The strong population growth at the turn of the 20th century led to the expansion of the urban area in a chessboard layout. Numerous modern functional and high-rise buildings were built, including the Torre de Madrid (1954–59), the glass tower of the Banco de Bilbao (1979/80) and the Palacio de Congresos with the wall ceramics designed by JOAN MIRÓ in 1980.
Madrid was founded in the 9th century as the center of a Vega, an irrigated and agricultural region created by the Moors. The old irrigation systems supplied the city with water until 1855. The Moorish fortress was conquered from León in 1083. In 1561 PHILIP II moved his seat of government to Madrid, which became the official capital in 1606. Since then, Madrid has been the center of the Spanish empire. On May 2nd, 1808, a popular uprising in Madrid gave rise to the Spanish struggle for freedom against the Napoleonic troops. In the Spanish Civil War, which caused severe damage to the historical building stock, the Republican government of Madrid was able to hold its own until March 28, 1939.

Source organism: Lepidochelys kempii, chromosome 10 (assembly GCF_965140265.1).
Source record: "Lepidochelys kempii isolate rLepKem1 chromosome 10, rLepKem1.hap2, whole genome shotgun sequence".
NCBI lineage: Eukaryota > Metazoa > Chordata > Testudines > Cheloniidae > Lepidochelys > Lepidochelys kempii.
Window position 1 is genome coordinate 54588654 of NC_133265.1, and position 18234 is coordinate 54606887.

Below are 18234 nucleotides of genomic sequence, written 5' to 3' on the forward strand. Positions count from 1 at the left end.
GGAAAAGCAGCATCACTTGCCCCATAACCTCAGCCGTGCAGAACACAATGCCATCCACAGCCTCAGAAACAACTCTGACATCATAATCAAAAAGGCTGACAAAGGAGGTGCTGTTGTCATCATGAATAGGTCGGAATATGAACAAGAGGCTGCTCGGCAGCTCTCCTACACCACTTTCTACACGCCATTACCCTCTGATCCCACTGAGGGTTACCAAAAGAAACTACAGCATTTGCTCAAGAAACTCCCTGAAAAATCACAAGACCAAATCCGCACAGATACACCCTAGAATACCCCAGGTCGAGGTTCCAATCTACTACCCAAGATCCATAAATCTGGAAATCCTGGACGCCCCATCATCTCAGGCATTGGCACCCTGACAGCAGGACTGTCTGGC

About 60 km northwest of Madrid is the Escorial, a monastery residence that PHILIP II of Spain had built in 1563–1584. The Escorial has been the burial place of the Spanish kings since CHARLES V. The largest Renaissance building in the world, a strictly regular structure of 207 x 162 m made of granite blocks, is structured by a monumental facade and encloses around 400 rooms, 16 courtyards, 15 cloisters and the basilica, a central building based on the model of St. Peter’s Church in Rome. The Escorial has a valuable library with around 130,000 volumes, a valuable collection of manuscripts, and collections of paintings and tapestries. The UNESCO declared the much-visited facility a World Heritage Site.